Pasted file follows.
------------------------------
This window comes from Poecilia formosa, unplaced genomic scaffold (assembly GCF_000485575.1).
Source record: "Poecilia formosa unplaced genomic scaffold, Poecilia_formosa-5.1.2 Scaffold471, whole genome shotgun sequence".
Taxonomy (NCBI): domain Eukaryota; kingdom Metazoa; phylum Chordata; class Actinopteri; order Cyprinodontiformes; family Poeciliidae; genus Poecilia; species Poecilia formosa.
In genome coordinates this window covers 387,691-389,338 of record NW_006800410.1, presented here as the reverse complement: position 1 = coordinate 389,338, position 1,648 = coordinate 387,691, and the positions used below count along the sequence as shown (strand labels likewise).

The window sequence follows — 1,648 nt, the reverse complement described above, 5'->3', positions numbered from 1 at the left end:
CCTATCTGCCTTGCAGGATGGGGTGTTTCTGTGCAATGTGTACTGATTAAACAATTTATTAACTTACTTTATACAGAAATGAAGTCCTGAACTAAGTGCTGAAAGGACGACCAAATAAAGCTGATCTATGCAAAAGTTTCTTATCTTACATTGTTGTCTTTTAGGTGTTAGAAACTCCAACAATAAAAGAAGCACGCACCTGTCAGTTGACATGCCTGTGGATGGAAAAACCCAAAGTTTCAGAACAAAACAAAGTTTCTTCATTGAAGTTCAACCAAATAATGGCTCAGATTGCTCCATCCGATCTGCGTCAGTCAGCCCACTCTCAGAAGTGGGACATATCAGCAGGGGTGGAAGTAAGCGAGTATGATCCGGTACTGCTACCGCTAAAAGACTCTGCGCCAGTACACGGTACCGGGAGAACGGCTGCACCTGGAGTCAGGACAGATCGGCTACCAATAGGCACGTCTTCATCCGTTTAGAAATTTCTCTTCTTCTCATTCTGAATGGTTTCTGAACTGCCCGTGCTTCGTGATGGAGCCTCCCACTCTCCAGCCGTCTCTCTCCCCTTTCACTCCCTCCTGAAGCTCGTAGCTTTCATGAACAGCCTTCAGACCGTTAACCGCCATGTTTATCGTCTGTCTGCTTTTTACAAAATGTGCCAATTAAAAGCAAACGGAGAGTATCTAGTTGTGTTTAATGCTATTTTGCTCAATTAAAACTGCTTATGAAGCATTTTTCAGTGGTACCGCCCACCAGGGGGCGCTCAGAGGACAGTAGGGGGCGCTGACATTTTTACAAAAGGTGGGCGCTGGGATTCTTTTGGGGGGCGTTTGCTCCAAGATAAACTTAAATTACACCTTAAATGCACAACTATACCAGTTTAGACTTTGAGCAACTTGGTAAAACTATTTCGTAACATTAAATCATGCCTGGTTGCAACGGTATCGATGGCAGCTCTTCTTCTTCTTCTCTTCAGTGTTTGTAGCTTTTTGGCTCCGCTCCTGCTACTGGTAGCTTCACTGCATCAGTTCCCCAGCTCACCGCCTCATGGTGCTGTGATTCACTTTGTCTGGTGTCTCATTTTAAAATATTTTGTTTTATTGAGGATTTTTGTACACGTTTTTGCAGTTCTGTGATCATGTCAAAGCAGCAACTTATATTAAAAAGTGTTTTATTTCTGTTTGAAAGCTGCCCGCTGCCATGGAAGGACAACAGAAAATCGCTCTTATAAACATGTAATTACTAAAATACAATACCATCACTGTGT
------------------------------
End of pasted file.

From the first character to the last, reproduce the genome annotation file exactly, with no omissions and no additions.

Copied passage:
This window comes from Poecilia formosa, unplaced genomic scaffold (assembly GCF_000485575.1).
Source record: "Poecilia formosa unplaced genomic scaffold, Poecilia_formosa-5.1.2 Scaffold471, whole genome shotgun sequence".
Taxonomy (NCBI): domain Eukaryota; kingdom Metazoa; phylum Chordata; class Actinopteri; order Cyprinodontiformes; family Poeciliidae; genus Poecilia; species Poecilia formosa.
In genome coordinates this window covers 387,691-389,338 of record NW_006800410.1, presented here as the reverse complement: position 1 = coordinate 389,338, position 1,648 = coordinate 387,691, and the positions used below count along the sequence as shown (strand labels likewise).

The window sequence follows — 1,648 nt, the reverse complement described above, 5'->3', positions numbered from 1 at the left end:
CCTATCTGCCTTGCAGGATGGGGTGTTTCTGTGCAATGTGTACTGATTAAACAATTTATTAACTTACTTTATACAGAAATGAAGTCCTGAACTAAGTGCTGAAAGGACGACCAAATAAAGCTGATCTATGCAAAAGTTTCTTATCTTACATTGTTGTCTTTTAGGTGTTAGAAACTCCAACAATAAAAGAAGCACGCACCTGTCAGTTGACATGCCTGTGGATGGAAAAACCCAAAGTTTCAGAACAAAACAAAGTTTCTTCATTGAAGTTCAACCAAATAATGGCTCAGATTGCTCCATCCGATCTGCGTCAGTCAGCCCACTCTCAGAAGTGGGACATATCAGCAGGGGTGGAAGTAAGCGAGTATGATCCGGTACTGCTACCGCTAAAAGACTCTGCGCCAGTACACGGTACCGGGAGAACGGCTGCACCTGGAGTCAGGACAGATCGGCTACCAATAGGCACGTCTTCATCCGTTTAGAAATTTCTCTTCTTCTCATTCTGAATGGTTTCTGAACTGCCCGTGCTTCGTGATGGAGCCTCCCACTCTCCAGCCGTCTCTCTCCCCTTTCACTCCCTCCTGAAGCTCGTAGCTTTCATGAACAGCCTTCAGACCGTTAACCGCCATGTTTATCGTCTGTCTGCTTTTTACAAAATGTGCCAATTAAAAGCAAACGGAGAGTATCTAGTTGTGTTTAATGCTATTTTGCTCAATTAAAACTGCTTATGAAGCATTTTTCAGTGGTACCGCCCACCAGGGGGCGCTCAGAGGACAGTAGGGGGCGCTGACATTTTTACAAAAGGTGGGCGCTGGGATTCTTTTGGGGGGCGTTTGCTCCAAGATAAACTTAAATTACACCTTAAATGCACAACTATACCAGTTTAGACTTTGAGCAACTTGGTAAAACTATTTCGTAACATTAAATCATGCCTGGTTGCAACGGTATCGATGGCAGCTCTTCTTCTTCTTCTCTTCAGTGTTTGTAGCTTTTTGGCTCCGCTCCTGCTACTGGTAGCTTCACTGCATCAGTTCCCCAGCTCACCGCCTCATGGTGCTGTGATTCACTTTGTCTGGTGTCTCATTTTAAAATATTTTGTTTTATTGAGGATTTTTGTACACGTTTTTGCAGTTCTGTGATCATGTCAAAGCAGCAACTTATATTAAAAAGTGTTTTATTTCTGTTTGAAAGCTGCCCGCTGCCATGGAAGGACAACAGAAAATCGCTCTTATAAACATGTAATTACTAAAATACAATACCATCACTGTGT